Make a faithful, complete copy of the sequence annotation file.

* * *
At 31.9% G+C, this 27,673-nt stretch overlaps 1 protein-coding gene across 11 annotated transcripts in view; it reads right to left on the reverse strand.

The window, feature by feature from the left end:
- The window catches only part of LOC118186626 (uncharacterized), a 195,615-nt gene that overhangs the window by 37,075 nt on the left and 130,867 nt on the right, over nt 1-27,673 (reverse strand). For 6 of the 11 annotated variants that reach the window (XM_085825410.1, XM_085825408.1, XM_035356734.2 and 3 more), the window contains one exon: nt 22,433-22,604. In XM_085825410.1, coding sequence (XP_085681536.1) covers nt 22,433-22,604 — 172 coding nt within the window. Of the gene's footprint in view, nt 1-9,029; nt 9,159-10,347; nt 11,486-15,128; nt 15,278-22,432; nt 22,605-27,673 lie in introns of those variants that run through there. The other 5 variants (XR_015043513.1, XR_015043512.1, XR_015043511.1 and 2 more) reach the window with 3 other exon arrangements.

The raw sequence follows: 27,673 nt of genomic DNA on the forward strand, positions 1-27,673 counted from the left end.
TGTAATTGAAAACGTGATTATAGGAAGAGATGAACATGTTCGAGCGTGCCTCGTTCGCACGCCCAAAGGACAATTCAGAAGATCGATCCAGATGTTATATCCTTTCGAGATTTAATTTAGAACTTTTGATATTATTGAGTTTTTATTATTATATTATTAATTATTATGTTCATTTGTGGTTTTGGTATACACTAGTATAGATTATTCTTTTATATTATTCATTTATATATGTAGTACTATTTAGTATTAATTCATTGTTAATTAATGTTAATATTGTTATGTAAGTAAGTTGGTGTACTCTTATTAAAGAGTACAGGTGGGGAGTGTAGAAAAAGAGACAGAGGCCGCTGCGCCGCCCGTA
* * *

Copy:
At 31.9% G+C, this 27,673-nt stretch overlaps 1 protein-coding gene across 11 annotated transcripts in view; it reads right to left on the reverse strand.

The window, feature by feature from the left end:
- The window catches only part of LOC118186626 (uncharacterized), a 195,615-nt gene that overhangs the window by 37,075 nt on the left and 130,867 nt on the right, over nt 1-27,673 (reverse strand). For 6 of the 11 annotated variants that reach the window (XM_085825410.1, XM_085825408.1, XM_035356734.2 and 3 more), the window contains one exon: nt 22,433-22,604. In XM_085825410.1, coding sequence (XP_085681536.1) covers nt 22,433-22,604 — 172 coding nt within the window. Of the gene's footprint in view, nt 1-9,029; nt 9,159-10,347; nt 11,486-15,128; nt 15,278-22,432; nt 22,605-27,673 lie in introns of those variants that run through there. The other 5 variants (XR_015043513.1, XR_015043512.1, XR_015043511.1 and 2 more) reach the window with 3 other exon arrangements.

The raw sequence follows: 27,673 nt of genomic DNA on the forward strand, positions 1-27,673 counted from the left end.
TGTAATTGAAAACGTGATTATAGGAAGAGATGAACATGTTCGAGCGTGCCTCGTTCGCACGCCCAAAGGACAATTCAGAAGATCGATCCAGATGTTATATCCTTTCGAGATTTAATTTAGAACTTTTGATATTATTGAGTTTTTATTATTATATTATTAATTATTATGTTCATTTGTGGTTTTGGTATACACTAGTATAGATTATTCTTTTATATTATTCATTTATATATGTAGTACTATTTAGTATTAATTCATTGTTAATTAATGTTAATATTGTTATGTAAGTAAGTTGGTGTACTCTTATTAAAGAGTACAGGTGGGGAGTGTAGAAAAAGAGACAGAGGCCGCTGCGCCGCCCGTA